Developing Countries A are many of the fastest developing and larger nations:China, India, Indonesia, Philippines, Thailand, Taiwan, Hong Kong, Malaysia, Pakistan, Singapore, Brazil, South Africa, and Mexico.
Developing Countries B are smaller developing countries in the Middle East, Latin America, Africa, and Asia:
- Middle East: Bahrain, Iran, Iraq, Israel, Jordan, Kuwait, Lebanon, Oman, Qatar, South Arabia, Syria, Turkey, United Arab Emirates, Yemen, West Bank and Gaza (Occupied Territory)
- Other Latin America: Argentina, Chile, Colombia, Peru, Uruguay, Venezuela, Bolivia, Costa Rica, Cuba, Dominican Rep., Ecuador, El Salvador, Guatemala, Haiti, Honduras, Jamaica, Nicaragua, Panama, Paraguay, Puerto Rico, Trinidad and Tobago, and Caribbean Islands
- Other Africa: Algeria, Angola, Benin, Botswana, Burkina Faso, Burundi, Cameroon, Cape Verde, Central African Republic, Chad, Comoro Islands, Congo, Cote d’Ivoire, Djibouti, Equatorial Guinea, Eritrea and Ethiopia, Gabon, Gambia, Ghana, Guinea, Guinea Bissau, Kenya, Lesotho, Liberia, Libya, Madagascar, Malawi, Mali, Mauritania, Mauritius, Morocco, Mozambique, Namibia, Niger, Nigeria, Reunion, Rwanda, Sao Tome & Principe, Senegal, Seychelles, Sierra Leone, Somalia, Sudan, Swaziland, Tanzania, Togo, Tunisia, Uganda, Zaire, Zambia, Zimbabwe, Mayotte, Saint Helena, and West Sahara.
- Other Small Asia: Bangladesh, Burma, Nepal, Sri Lanka, Afghanistan, Cambodia, Laos, Mongolia, N. Korea, Vietnam, and 23 Small East Asia nations
Viewing Results in Graphs
On the left side of the Home screen, the graphs display the emissions profiles resulting from the inputs you made for fossil fuel emissions and changes that you made to the emissions from Deforestation and Sequestration from Afforestation.
On these graphs you see a graphical representation of the emissions from 2000-2100 corresponding to the input settings. For example, if you chose a stop growth year mid-century in emissions for “Developed Countries”, you will see the emissions graph line for Developed Countries stop growing in 2050.
On the right side of the Home screen, you see the impacts of your input choices on the atmospheric CO2 concentration and average global temperature increase..You can see many other resulting graphs showing the behavior of other variables in your simulation run by clicking on graph areas in the navigation bar. Note that some graphs show just the results from the most recent simulation and some graphs are “comparative”, showing multiple runs on the same graph.With each graph there is also an option to view the table of the data.
Menu names and graphs that can be viewed:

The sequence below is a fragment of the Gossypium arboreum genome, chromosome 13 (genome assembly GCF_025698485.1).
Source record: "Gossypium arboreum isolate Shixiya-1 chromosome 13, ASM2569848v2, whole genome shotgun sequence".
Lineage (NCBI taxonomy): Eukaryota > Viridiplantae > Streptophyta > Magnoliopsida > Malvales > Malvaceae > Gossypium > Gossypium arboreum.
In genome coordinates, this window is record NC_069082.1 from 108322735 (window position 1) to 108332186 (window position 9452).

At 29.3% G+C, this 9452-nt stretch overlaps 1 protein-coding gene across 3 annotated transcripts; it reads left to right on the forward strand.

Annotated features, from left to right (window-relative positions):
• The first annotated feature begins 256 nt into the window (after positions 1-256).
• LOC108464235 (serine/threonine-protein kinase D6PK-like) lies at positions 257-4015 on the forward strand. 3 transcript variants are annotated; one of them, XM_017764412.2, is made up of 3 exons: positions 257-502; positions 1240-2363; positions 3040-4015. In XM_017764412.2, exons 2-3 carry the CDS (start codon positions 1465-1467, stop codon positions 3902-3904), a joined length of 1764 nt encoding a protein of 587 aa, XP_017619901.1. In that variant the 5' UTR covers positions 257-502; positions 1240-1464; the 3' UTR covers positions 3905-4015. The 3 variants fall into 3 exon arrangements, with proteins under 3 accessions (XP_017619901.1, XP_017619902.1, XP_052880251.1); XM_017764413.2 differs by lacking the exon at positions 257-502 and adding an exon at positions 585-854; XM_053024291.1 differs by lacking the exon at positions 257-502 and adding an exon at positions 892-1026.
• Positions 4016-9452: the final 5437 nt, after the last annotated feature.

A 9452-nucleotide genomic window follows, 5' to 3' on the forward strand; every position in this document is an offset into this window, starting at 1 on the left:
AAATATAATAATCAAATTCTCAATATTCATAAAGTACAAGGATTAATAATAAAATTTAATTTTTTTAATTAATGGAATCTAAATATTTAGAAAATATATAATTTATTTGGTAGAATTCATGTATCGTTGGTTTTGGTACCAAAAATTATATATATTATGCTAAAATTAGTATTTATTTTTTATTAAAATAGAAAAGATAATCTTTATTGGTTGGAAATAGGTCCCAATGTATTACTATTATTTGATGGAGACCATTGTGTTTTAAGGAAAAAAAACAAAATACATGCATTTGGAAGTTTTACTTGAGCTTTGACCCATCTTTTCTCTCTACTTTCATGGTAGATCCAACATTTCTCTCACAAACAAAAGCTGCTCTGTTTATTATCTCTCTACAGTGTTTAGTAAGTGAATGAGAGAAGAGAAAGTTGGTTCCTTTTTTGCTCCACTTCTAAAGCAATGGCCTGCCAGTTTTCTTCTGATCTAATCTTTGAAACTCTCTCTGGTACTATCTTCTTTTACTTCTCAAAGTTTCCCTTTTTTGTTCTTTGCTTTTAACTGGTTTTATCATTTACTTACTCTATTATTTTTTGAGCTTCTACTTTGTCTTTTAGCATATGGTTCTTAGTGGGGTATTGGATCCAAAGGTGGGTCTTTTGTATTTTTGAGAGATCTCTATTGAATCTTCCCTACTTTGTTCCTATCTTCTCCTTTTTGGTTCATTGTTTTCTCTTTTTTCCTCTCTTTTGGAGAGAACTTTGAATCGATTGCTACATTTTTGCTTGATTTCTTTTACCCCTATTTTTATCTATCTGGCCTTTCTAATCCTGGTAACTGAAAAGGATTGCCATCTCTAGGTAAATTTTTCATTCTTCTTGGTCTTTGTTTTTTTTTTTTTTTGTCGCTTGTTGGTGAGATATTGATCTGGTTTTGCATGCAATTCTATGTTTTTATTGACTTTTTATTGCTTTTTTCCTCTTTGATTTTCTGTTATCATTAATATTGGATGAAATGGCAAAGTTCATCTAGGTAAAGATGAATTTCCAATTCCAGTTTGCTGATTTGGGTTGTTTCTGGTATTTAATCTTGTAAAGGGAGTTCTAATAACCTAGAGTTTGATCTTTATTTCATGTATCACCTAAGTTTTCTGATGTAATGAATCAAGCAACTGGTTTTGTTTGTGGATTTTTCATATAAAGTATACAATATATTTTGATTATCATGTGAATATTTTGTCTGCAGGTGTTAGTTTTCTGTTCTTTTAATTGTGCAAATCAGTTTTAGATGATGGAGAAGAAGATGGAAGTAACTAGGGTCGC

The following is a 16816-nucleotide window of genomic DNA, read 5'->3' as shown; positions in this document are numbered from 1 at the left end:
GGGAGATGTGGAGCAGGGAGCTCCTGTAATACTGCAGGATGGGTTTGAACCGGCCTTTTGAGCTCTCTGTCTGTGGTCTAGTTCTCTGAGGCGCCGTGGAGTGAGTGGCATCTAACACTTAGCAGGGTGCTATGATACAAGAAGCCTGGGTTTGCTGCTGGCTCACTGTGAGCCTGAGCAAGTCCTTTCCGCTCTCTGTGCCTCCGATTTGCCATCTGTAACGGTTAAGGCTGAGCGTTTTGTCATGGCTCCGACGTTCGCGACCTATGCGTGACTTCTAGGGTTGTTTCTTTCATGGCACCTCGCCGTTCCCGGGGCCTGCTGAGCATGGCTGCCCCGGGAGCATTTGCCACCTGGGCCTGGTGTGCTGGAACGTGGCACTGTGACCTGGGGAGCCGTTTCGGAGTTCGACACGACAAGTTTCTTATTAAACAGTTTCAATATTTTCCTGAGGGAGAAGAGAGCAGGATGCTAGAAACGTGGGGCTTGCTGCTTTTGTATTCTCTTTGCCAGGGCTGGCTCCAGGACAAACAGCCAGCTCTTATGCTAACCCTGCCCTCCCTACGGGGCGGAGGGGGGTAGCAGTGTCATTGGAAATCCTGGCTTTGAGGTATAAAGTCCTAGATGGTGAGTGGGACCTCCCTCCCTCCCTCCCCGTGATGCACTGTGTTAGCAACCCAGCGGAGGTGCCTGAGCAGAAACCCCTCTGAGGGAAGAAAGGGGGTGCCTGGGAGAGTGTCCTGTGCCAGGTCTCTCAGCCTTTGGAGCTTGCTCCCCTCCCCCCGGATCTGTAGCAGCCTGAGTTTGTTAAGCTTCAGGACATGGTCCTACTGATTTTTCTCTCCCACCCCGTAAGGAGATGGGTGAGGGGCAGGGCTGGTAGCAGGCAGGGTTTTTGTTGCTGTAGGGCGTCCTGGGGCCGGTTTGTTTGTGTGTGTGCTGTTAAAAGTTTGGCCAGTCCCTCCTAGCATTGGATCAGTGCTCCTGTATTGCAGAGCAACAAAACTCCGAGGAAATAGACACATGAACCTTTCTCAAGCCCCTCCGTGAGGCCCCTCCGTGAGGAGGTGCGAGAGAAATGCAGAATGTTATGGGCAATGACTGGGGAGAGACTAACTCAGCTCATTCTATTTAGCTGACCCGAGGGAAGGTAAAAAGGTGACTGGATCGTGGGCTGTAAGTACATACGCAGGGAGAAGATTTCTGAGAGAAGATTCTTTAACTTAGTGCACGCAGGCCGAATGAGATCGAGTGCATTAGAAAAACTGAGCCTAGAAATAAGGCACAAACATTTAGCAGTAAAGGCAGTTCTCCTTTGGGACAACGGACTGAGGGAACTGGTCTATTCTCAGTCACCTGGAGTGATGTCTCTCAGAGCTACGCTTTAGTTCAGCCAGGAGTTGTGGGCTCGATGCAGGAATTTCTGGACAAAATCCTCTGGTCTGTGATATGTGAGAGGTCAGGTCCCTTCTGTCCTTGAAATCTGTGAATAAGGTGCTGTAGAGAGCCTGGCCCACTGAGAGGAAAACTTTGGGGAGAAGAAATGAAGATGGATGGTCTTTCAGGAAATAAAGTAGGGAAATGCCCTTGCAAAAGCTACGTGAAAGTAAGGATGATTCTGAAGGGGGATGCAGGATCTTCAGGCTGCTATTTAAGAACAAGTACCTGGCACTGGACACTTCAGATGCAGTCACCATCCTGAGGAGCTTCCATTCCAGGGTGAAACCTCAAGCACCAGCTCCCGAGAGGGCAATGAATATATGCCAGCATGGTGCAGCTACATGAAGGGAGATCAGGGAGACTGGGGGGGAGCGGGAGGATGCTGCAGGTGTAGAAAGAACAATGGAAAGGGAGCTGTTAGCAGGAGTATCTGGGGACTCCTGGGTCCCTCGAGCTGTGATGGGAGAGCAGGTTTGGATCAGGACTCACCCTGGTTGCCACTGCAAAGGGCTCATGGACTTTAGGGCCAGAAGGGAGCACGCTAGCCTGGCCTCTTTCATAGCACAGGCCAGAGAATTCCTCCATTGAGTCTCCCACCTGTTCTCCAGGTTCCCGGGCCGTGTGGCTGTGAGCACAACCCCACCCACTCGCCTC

- Fossil Fuel Emissions
- Fossil fuel emissions by country group
- Total fossil fuel emissions – comparative
- Fossil fuel emissions – stacked
- Cumulative emissions fraction
- Cumulative emissions fraction – stacked
- Emissions per capita
- Other Emissions
- CO2eq emissions by country group
- Global CO2eq emissions – comparative
- Global CO2eq emissions – Paris Outcome comparison
- Deforestation – comparative
- Afforestation – comparative
- Global CO2eq Non-Forest Emissions- comparative
- Sources of emissions – stacked
- CO2 & CO2EQ
- CO2 in atmosphere
- CO2 in atmosphere – comparative
- CO2 in atmosphere – Paris Outcome comparison
- CO2EQ in atmosphere
- CO2EQ in atmosphere – comparative
- Emissions and removals
- Removals – comparative
- Sources of removals – stacked
- Bathtub Graphs
- Emissions & Removals; CO2 in Atmosphere; Bathtub
- Temperature °C
- Temperature °C – comparative
- Temperature °C – Paris Outcome comparison
- Temperature °F
- Temperature °F – comparative
- Sea level rise
- Sea level rise – comparative
- Ocean pH
- Ocean pH – comparative
Comparative graphs will include up to 5 runs plus the BAU baseline. You may select which saved runs to include from the Manage Runs page. You may also Reload the settings from a saved run using the “Reload Run” button.
Stacked graphs include the results from several related variables. The total of all the variables is the top of the graph.
Viewing and Copying Results as Data
On each graph page there is a Graph/Table pair of radio buttons for viewing either the graph or its related table of data. By clicking the Table button you can view the graph’s raw data from the current run or the runs you have chosen to compare. This can be especially helpful when, for example, you want to see the value for CO2 concentration in a specific year such as 2050 or 2100.
You can also copy and paste the data into your own spreadsheet software to make your own graphs. The data are available at two-year intervals starting in 2000. If you right-click on the graph itself you will copy the data from the graph which is present at 8 year intervals starting in 2002.
Using Graphs to Make your Own Presentations and Reports
You can transfer your graphs to your own reports or presentations by using screen capture software to make a copy of the graph. Direct printing of the graphs or copying them as images is not supported at this time.